NLRB

Surprising Facebook Firing Decision By The National Labor Relations Board


Surprising Facebook Firing Decision By The National Labor Relations Board

This Facebook firing decision may surprise you.

Employee takes pictures of events at work. Employee posts pictures of those events on his Facebook page. Employee also makes sarcastic comments about the pictures and events. Employee is fired for these activities.

This chain of events is becoming more and more common. Discharged employees have typically gone to Court to pursue their claims. Lately, though, the National Labor Relations Board (“NLRB”) has become very active regarding issues concerning social media use in the workplace. In October 2012, the NLRB issued its first Facebook Firing decision. In my article, I examine the case and explain the decision reached by the NLRB; a decision that may surprise you.

Continue to stay updated on these, and similar, important issues by reading my monthly contributions on Social Media and Employment Law at Windmill Networking, and by following my posts here as well.

New CA Law and First NLRB Decision on Social Media in the Workplace


New CA Law and First NLRB Decision on Social Media in the Workplace

Social Media in the Workplace: New California Law places restrictions on employer access to social media.

The landscape regarding social media in the workplace continues to evolve at a fairly rapid pace. In my article, titled: “New California Law and New NLRB Decision On Social Media” I detail two key developments for employers. First, in late September, California Governor Jerry Brown signed a new law (California AB 1844) that places certain restrictions on employer access to employee social media accounts. Read my post to learn more about the California law, and how it differs from the new laws enacted in two other states.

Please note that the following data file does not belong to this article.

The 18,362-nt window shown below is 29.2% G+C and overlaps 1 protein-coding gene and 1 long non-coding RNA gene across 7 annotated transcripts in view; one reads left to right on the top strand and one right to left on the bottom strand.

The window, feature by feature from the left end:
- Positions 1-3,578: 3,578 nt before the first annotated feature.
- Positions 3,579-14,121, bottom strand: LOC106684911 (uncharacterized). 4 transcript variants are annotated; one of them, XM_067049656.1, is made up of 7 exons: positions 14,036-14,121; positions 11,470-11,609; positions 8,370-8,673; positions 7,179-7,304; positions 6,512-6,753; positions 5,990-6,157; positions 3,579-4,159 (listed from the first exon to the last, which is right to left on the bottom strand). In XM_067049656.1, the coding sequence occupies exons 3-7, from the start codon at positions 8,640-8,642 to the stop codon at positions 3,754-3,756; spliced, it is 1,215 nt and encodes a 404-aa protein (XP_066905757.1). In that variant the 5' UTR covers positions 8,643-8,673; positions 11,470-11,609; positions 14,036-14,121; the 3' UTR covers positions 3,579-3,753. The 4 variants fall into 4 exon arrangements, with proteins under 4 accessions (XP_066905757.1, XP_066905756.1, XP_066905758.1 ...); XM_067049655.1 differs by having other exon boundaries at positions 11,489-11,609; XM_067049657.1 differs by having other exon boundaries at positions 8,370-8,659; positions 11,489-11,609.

In addition, I analyze a September 2012 decision by the National Labor Relations Board concerning policies at Costco Wholesale Corp. This is the first time the NLRB has issued a decision on many policies that typically appear in a company’s social media policy. Employers should review both the new California law, and the new NLRB decision, and prepare themselves for further states passing laws, and further NLRB decisions regarding employee policies and social media.

Continue to stay updated on these, and similar, important issues by reading my monthly contributions on Social Media and Employment Law at Windmill Networking, and by following my posts here as well.